Often, the question of why bad things happen to good people is prompted by illness. A physical force we cannot control conspires against a body to interfere with daily activities and life plans. Every day, people find ways to manage these forces, if not heal completely—and every day, bodies surrender to death. On our attempts to negotiate times of physical and mental illness in ourselves and others.
In a 2005 New York Times article, Stephanie Rosenberg writes about the history of the "girl crush", exploring the potential of talking openly about such attractions for helping us understand how women mature emotionally. Topics like "girl crushes" drop in and out of cultural taboo and vary from culture to culture, from era to era, from family to family. This issue will contain reflection on subjects that certain individuals, communities and the Church would rather not discuss.
The degree to which each of us feels connected to our ethnic heritage varies extremely widely from one person to the next. Additionally, we can feel inexplicably drawn to an ethnic culture that has not even the smallest twig on our family tree. This issue will explore the intersection of identity and ethnicity in all of its usual and unusual manifestations.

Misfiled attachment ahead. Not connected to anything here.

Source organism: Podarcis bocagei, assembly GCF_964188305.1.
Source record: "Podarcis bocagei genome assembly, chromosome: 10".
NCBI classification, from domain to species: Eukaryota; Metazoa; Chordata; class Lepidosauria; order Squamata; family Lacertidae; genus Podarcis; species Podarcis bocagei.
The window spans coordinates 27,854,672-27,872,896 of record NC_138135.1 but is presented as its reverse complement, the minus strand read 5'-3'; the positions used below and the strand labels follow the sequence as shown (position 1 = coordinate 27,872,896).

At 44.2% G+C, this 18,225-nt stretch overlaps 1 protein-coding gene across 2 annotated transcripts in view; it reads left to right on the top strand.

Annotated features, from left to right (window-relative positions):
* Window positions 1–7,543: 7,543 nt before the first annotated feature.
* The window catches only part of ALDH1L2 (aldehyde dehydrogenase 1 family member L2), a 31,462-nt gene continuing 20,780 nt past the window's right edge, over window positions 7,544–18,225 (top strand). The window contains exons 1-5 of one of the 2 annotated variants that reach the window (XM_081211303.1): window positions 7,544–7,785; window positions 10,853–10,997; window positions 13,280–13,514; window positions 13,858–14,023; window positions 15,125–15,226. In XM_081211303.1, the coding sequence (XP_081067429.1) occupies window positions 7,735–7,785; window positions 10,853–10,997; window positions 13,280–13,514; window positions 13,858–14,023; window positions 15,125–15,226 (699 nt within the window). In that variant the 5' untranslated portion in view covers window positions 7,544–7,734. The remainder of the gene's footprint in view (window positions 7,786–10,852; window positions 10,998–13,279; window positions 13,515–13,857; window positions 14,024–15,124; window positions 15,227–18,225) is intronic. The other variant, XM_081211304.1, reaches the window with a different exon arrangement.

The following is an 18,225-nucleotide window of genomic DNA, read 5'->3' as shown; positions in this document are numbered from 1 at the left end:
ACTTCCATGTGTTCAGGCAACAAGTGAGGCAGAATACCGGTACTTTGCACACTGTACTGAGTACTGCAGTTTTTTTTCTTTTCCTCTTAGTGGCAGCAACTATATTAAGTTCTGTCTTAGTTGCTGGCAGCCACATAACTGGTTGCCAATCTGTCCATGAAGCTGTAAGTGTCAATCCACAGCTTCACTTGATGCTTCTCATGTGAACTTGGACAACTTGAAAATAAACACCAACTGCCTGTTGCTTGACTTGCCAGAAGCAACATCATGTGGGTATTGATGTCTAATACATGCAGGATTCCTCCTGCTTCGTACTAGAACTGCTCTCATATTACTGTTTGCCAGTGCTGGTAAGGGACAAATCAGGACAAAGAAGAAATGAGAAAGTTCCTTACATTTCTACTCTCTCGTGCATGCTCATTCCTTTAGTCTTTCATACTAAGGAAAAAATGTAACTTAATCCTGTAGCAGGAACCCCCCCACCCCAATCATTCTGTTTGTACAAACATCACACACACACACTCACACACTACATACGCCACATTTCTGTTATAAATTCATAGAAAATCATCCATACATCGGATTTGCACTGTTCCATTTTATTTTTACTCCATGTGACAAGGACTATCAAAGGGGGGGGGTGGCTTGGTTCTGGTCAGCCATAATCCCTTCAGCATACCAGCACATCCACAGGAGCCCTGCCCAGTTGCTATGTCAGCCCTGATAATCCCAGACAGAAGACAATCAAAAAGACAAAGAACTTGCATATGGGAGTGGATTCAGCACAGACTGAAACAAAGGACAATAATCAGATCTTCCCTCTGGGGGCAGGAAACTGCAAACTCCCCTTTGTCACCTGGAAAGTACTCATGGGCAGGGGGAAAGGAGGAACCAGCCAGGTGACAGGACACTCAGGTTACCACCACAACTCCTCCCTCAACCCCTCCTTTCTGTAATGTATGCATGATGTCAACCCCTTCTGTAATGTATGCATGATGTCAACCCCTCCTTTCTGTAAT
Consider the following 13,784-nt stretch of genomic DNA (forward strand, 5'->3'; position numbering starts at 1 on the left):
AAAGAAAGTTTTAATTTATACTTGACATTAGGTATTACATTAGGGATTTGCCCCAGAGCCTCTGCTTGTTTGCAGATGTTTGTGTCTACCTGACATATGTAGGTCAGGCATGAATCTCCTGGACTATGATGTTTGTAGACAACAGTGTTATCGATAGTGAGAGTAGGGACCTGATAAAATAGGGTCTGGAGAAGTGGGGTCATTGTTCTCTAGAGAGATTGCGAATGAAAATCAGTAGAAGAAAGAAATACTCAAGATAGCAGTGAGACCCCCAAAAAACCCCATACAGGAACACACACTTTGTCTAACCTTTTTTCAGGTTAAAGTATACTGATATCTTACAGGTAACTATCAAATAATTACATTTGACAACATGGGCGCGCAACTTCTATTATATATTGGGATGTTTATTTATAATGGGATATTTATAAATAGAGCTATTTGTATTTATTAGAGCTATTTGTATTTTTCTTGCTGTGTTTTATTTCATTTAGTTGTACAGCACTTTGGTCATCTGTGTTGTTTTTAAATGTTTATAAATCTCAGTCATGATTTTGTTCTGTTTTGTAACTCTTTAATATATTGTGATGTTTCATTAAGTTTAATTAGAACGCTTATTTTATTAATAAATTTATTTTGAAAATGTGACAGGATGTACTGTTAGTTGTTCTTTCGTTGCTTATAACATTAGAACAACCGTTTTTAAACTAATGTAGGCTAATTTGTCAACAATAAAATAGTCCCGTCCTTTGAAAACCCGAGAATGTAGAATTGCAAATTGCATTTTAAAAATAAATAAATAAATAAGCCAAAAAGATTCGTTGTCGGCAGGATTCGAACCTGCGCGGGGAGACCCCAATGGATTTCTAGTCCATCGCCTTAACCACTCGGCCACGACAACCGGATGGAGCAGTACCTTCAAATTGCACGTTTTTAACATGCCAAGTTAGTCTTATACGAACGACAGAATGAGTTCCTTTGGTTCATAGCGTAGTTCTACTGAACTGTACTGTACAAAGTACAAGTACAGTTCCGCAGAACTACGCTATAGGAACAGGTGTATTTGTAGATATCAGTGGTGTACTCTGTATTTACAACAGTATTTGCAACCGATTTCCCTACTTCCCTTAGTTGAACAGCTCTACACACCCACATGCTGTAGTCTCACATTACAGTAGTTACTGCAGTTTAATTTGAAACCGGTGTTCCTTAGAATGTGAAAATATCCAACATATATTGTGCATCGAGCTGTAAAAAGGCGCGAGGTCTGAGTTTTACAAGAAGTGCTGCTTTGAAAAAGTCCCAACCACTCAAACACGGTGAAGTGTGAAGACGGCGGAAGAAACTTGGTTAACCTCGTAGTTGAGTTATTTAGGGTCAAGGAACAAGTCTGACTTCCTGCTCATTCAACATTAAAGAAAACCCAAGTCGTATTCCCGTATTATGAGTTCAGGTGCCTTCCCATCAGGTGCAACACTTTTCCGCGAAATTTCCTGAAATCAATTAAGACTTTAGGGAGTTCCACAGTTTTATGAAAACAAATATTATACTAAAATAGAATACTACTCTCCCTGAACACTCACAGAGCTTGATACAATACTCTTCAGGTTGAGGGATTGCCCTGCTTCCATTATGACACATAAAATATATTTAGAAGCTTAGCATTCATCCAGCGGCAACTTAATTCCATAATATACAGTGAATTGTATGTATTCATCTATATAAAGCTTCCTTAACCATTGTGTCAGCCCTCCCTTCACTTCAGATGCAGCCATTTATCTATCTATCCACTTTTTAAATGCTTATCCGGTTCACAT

For several climate zones in the northern hemisphere, May is a time of cleaning out and digging in around the yard. How can the design, practices and contents within a property boundary reflect our deepest values? On the yards of our childhoods, the yards we currently maintain and the yards we wish we had.
Planes and trains, people and places—various kinds of fuels feed their motion and existence. The coal-fired power plant keeps the lights on in the corner coffee shop where pop music propels a student toward the concluding paragraph. What principles guide our choices for what fuels our transportation and places? Beyond energizing our physical bodies, what powers our minds and spirits?
Patrons flock to establishments that gain a good reputation for serving a great meal. Taking into account the food, the cost, the craft and the spirit of the atmosphere, what makes a restaurant good? What compels people in our cities and neighborhoods to open restaurants?
In his Incomplete Manifesto for Growth, Bruce Mau asserts in statement #19 that "every object has the capacity to stand for something other than what is apparent. Work on what it stands for." The things that surround us are much more than purely functional objects—they are items that reflect our deepest values, our stories and to which we attach meaning. A collection of reflections on the objects that find special places in our offices, kitchens, living rooms and hearts.